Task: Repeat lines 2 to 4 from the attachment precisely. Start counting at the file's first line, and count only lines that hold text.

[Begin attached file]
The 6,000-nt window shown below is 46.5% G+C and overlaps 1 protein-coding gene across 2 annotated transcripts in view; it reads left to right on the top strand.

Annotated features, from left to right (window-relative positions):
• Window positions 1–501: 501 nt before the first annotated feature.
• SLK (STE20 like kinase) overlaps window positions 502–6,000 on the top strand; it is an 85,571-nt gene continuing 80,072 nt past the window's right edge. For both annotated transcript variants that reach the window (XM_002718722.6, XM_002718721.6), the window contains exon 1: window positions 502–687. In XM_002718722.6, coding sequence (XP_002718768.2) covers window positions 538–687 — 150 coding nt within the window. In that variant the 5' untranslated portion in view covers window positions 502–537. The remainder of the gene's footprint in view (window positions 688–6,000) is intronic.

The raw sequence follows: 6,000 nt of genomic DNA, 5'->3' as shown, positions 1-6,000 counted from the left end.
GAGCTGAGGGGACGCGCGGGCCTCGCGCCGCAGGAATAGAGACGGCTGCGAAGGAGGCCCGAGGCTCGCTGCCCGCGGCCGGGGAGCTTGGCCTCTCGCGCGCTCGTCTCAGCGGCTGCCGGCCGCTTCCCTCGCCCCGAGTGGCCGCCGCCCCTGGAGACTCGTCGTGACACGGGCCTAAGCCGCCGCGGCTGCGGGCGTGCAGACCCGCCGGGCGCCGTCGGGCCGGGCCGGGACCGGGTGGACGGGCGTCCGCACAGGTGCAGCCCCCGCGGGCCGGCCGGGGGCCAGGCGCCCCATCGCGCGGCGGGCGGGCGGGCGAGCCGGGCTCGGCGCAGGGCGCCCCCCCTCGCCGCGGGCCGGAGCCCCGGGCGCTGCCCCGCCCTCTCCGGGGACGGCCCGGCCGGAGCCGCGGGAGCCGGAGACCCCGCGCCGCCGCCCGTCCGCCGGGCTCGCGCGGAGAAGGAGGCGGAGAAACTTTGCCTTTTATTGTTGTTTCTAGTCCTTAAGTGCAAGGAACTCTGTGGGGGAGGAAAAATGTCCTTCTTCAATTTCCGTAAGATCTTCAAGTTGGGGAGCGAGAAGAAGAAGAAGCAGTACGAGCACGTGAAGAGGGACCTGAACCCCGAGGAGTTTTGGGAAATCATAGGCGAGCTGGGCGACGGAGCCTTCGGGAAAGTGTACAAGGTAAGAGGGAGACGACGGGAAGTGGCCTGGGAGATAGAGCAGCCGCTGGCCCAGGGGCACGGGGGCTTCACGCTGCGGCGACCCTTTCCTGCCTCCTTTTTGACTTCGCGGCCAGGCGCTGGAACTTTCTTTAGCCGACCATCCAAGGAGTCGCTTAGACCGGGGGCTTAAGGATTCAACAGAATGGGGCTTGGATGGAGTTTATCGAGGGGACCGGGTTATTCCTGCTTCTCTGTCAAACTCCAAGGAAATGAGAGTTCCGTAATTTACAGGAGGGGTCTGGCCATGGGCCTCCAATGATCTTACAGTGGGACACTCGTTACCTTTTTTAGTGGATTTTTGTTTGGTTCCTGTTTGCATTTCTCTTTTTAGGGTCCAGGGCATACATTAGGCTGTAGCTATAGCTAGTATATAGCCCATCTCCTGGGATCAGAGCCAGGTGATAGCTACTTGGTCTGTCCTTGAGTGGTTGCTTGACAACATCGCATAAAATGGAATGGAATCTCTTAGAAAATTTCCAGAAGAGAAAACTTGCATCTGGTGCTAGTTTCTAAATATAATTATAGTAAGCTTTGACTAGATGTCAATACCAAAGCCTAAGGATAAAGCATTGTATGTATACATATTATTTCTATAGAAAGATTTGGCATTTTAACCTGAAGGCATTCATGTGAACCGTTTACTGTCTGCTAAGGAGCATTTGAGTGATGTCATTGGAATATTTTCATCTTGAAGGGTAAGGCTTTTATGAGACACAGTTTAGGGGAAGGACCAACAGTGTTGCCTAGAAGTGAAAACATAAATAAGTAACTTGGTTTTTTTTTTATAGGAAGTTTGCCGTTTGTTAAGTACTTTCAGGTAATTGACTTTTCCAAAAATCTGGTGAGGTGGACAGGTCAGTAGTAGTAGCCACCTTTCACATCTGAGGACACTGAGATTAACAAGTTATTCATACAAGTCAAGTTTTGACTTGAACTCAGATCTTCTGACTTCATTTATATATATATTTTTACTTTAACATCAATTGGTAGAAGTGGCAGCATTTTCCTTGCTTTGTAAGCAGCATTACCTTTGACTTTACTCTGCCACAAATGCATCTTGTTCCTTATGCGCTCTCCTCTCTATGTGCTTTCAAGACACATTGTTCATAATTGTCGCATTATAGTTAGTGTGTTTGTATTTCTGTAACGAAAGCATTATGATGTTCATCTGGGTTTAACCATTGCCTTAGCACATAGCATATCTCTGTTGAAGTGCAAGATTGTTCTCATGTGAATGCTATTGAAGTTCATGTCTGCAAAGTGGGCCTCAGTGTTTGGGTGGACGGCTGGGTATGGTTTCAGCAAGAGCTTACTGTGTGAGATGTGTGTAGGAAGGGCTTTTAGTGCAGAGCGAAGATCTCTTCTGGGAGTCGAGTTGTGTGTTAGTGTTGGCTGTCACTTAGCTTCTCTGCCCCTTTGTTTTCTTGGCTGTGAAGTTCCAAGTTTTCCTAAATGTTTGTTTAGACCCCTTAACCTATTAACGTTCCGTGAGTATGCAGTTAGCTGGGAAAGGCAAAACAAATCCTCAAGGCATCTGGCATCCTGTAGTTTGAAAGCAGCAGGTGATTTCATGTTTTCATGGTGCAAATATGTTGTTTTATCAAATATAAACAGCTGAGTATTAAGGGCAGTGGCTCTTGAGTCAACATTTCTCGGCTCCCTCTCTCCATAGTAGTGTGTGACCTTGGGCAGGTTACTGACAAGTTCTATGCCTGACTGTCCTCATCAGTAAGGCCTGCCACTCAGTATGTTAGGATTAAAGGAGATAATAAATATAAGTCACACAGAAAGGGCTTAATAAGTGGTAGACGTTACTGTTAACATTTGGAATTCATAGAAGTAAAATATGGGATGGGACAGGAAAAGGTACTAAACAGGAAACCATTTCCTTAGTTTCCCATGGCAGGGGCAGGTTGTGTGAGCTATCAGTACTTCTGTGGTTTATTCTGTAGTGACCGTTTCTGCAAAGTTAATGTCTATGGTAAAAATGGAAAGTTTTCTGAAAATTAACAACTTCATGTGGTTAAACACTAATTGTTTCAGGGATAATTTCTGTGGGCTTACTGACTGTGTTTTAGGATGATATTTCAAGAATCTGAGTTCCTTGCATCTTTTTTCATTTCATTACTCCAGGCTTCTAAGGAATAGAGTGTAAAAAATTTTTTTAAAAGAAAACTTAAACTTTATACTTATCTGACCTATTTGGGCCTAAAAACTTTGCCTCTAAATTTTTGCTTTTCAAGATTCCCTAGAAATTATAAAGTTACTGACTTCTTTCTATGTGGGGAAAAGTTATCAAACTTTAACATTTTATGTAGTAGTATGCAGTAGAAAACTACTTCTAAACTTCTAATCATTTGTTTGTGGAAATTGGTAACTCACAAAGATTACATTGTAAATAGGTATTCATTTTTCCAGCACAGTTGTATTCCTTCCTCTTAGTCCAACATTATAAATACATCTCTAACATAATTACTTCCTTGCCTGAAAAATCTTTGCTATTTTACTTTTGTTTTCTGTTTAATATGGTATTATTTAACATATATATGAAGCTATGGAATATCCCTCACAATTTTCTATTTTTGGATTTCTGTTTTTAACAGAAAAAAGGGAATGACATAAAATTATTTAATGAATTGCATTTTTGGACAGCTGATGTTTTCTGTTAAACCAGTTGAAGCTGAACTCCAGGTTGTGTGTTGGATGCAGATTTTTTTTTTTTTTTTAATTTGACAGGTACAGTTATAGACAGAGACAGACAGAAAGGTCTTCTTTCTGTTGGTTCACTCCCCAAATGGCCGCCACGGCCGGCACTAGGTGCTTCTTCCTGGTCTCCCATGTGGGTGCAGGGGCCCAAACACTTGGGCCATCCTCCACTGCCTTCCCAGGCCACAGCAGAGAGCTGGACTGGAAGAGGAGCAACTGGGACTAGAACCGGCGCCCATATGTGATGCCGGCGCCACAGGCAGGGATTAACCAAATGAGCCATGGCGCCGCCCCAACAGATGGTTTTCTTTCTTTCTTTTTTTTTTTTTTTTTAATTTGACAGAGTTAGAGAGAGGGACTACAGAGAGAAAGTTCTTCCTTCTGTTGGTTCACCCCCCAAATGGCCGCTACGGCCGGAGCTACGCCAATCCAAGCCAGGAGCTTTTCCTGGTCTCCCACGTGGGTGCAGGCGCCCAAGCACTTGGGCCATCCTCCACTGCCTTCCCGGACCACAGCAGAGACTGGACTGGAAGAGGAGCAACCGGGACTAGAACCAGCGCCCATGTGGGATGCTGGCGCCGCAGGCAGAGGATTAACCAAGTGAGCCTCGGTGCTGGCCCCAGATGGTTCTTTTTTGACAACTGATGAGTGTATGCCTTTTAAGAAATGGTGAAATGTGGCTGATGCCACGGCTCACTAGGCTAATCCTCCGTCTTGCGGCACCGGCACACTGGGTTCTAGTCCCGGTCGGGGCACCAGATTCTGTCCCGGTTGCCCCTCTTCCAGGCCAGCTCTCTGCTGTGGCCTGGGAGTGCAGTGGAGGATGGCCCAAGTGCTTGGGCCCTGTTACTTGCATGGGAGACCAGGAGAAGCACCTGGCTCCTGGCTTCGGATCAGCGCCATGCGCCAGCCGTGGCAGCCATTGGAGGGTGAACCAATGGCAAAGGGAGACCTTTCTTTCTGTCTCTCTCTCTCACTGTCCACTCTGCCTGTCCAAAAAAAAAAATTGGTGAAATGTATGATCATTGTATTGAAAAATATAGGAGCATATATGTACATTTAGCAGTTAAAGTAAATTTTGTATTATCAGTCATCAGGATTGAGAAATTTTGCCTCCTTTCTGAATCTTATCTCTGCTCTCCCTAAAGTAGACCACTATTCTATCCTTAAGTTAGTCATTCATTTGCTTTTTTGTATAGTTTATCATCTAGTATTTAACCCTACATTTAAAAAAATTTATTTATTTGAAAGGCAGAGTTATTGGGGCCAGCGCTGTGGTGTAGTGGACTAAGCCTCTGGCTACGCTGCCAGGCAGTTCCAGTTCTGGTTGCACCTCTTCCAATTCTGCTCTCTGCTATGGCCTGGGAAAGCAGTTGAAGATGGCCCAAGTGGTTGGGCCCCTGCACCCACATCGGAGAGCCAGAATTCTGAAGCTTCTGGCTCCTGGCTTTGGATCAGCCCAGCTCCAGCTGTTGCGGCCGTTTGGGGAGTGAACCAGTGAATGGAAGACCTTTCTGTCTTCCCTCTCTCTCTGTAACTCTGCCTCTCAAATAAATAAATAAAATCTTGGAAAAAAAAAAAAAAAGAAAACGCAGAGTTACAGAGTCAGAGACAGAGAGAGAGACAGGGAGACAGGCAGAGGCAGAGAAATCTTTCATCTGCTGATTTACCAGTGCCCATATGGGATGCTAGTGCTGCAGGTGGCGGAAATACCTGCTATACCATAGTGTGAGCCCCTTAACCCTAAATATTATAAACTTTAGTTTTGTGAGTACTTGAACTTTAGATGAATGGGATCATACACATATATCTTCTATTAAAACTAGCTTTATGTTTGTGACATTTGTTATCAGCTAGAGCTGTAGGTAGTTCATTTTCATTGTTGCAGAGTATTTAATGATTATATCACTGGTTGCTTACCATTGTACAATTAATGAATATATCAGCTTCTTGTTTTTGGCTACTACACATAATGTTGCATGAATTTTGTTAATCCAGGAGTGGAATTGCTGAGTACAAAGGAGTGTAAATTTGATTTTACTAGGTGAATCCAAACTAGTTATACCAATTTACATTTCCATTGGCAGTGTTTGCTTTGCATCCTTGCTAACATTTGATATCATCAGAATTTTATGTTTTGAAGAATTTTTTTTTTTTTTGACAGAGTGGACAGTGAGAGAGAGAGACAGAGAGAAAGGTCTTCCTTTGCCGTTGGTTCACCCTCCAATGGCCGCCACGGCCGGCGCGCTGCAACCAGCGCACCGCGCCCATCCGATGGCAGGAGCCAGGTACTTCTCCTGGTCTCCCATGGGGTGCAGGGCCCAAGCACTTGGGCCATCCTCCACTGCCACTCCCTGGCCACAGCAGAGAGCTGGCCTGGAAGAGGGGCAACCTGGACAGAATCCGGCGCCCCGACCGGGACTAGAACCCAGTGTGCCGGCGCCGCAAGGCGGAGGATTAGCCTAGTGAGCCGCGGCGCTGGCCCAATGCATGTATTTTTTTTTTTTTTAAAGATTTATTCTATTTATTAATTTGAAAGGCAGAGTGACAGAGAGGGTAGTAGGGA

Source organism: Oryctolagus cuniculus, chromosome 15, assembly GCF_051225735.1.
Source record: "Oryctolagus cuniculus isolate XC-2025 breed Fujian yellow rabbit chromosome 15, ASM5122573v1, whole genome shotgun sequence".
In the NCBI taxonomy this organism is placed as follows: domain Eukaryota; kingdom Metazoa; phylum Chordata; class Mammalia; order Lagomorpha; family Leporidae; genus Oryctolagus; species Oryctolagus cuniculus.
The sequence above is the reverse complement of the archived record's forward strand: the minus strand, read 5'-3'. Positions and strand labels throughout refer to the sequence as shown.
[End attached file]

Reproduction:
Annotated features, from left to right (window-relative positions):
• Window positions 1–501: 501 nt before the first annotated feature.
• SLK (STE20 like kinase) overlaps window positions 502–6,000 on the top strand; it is an 85,571-nt gene continuing 80,072 nt past the window's right edge. For both annotated transcript variants that reach the window (XM_002718722.6, XM_002718721.6), the window contains exon 1: window positions 502–687. In XM_002718722.6, coding sequence (XP_002718768.2) covers window positions 538–687 — 150 coding nt within the window. In that variant the 5' untranslated portion in view covers window positions 502–537. The remainder of the gene's footprint in view (window positions 688–6,000) is intronic.